With boutique pizza parlors steadily popping up the last few years, pizza has come a long way in Columbus. For some, it's gone too far.

With boutique pizza parlors steadily popping up the last few years, pizza has come a long way in Columbus. For some, it's gone too far.

If you fall in the "too far" camp, or sometimes find the new wave of artisanal pies too dainty, fancy or pricey for your present mood, I can report that Little Sicily's Pizza prepares soulful, old-school pizzeria fare.

Testifying to its prowess are the frequent crowds who've patronized this East Side mainstay for about four decades. These loyal fans are willing to pay more than they'd spend at myriad nearby chains for Little Sicily's quality.

Many also go out of their way geographically. Operating in a modest shop off the beaten path on Brice Road, Little Sicily's motto is "The pizza worth the drive." While said drive is only around 15 minutes from Downtown Columbus, when you walk inside, you'll feel like you've traveled farther - like back to the 1970s, when Sicily's opened.

Embracing a decoration theme that might be described as "Vintage Buckeye finished basement," scarlet and gray dominate. Old brick walls display a trove of sports memorabilia - such as Woody Hayes photographs, Earle Bruce autographs and football-shaped wooden plaques starring "classic '70s" Brutus Buckeye (a huge buckeye shell with human legs peeking out). Except for contemporary TVs, it's a veritable snapshot of the past.

Nostalgia fans will also enjoy Sicily's regulars-heavy small-town vibe. Cost-conscious imbibers nostalgic for inexpensive beer prices will enjoy pitchers of Columbus Pale Ale for $7.75 - to be poured into chilled plastic steins, natch.

Time for pizza. Sicily's crispy, scratch-made crusts are medium-thick in the middle and thin around the edge. This provides a sturdy foundation for the generously applied garnishes.

If you're craving a lusty toppings-fest, The Works ($21 for a large) earns its name honestly. One of Sicily's "specialty pizzas," it's a heavy-duty pie mounded with a grocery list of provisions. Surprisingly, it still managed to eat coherently instead of like a greasy mess.

Its flavor layers came via judicious amounts of cheese, fistfuls of pepperoni, oven-seared onion and green pepper strips, little rectangles of ham, canned mushrooms, clumps of spicy Italian sausage (fennel-seeded, garlicky) and banana peppers.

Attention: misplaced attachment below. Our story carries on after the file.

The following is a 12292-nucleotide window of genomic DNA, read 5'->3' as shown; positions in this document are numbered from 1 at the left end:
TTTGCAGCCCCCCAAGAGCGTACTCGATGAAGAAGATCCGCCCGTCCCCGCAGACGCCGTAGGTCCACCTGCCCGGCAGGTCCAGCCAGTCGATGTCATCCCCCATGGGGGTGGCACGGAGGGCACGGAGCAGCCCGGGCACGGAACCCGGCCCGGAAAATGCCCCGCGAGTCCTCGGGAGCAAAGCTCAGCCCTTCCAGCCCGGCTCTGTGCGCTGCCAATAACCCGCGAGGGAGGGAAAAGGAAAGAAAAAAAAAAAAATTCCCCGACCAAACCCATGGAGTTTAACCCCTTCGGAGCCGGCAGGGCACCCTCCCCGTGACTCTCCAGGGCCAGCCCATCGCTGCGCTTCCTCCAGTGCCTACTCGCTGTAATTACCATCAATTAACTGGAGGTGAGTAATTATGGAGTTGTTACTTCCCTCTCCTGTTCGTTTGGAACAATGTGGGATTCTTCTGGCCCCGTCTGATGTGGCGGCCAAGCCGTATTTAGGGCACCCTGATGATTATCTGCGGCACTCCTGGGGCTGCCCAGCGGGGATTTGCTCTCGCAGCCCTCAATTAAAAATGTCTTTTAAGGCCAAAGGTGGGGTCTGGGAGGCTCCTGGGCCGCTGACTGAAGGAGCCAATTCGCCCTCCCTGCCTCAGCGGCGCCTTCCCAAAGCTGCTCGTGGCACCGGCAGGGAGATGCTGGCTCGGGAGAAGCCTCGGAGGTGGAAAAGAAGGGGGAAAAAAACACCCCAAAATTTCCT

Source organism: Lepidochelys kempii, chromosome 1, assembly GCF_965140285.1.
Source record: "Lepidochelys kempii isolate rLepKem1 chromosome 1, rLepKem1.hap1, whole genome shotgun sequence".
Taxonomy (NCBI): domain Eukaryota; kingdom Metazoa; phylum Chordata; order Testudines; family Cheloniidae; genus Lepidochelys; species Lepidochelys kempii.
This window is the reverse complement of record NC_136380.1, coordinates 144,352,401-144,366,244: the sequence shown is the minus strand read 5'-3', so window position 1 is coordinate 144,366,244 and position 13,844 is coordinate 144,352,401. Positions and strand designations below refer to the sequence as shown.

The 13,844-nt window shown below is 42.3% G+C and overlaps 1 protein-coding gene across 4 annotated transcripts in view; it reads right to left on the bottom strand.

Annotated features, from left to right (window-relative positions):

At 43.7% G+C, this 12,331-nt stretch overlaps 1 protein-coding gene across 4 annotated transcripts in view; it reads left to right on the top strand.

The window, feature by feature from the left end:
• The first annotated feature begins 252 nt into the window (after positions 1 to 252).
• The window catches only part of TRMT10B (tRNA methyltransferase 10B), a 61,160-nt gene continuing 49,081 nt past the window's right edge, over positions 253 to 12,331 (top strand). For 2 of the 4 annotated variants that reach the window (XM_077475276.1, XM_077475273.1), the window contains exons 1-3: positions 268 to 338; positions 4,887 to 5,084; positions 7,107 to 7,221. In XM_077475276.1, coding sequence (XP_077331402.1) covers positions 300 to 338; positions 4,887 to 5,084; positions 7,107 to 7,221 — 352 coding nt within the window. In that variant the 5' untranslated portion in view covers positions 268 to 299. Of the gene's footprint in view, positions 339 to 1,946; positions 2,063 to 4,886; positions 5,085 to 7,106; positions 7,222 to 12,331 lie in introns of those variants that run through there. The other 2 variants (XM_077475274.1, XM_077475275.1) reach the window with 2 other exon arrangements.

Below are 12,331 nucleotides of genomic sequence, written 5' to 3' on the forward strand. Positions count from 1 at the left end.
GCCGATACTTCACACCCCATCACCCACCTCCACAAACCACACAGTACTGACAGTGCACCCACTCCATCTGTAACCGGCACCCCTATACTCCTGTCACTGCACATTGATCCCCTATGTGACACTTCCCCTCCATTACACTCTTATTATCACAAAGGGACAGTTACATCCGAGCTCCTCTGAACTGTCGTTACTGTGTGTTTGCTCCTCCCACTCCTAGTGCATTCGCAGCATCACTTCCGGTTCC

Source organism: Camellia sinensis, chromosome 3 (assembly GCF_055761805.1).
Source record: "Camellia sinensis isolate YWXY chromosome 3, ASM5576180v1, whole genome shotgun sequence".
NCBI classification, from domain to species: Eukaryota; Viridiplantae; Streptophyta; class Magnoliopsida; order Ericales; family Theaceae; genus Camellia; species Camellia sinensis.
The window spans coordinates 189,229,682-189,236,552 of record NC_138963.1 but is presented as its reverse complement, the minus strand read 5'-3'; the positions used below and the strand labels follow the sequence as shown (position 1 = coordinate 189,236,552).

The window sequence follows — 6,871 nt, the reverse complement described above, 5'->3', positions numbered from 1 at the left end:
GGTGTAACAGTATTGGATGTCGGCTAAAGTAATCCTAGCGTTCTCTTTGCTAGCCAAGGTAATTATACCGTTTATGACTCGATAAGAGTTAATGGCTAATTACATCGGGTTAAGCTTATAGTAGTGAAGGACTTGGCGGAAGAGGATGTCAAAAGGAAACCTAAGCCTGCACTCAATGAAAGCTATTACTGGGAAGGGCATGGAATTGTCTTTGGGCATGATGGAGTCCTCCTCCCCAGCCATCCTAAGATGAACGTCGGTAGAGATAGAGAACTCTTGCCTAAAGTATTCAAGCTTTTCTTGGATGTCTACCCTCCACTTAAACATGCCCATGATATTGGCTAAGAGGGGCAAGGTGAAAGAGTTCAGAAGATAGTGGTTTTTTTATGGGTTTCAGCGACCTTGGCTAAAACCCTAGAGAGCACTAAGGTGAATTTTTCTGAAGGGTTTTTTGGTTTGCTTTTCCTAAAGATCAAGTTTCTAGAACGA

If something less "whole hog" is calling, you can't go wrong with a half-and-half of that brawny sausage and the equally fine chopped meatballs ($14.50 for a large).This pie arrived with attractively blistered cheese and, since it wasn't overloaded like The Works, an even snappier crust. Good stuff.

Scanning Sicily's non-pizza offerings - fried bar snacks, submarine sandwiches and a few pastas - the "roasted in-house" menu descriptor routed me toward a roast beef sub ($8). A toasted, sesame-seeded torpedo roll held lettuce, tomato, melted mozzarella plus lots of flavorful meat with a mildly pesky dryness quickly remedied by a dab of potent horseradish sauce. The sandwich went great with Sicily's terrific Fresh Cut French Fries ($1.75 for a half - which easily serves two).

The self-proclaimed Famous Sub ($7) was also several cuts above. Heat-seared salami, capicola, pepperoni and ham exhibited their expected affinity with romaine lettuce, tomato, banana peppers, scorched mozzarella and bright, self-applied house Italian dressing.

Extreme comfort seekers should try the mammoth Homemade Lasagna dinner ($9), served with a forgettable salad helped by Sicily's Italian (or house French) dressing plus a gigantic serving of garlic bread coated in melted cheese. My lasagna was an amorphous mass of pasta ribbons, creamy ricotta and meat swamped in semi-sweet, herby tomato sauce - and a blanket against the winter.

If you'd like to wrap yourself in old-fashioned pizza shop food and ambiance - and don't mind a bit of a drive or inconsistent service with a smile - Little Sicily's is worth checking out.

Photos by Meghan Ralston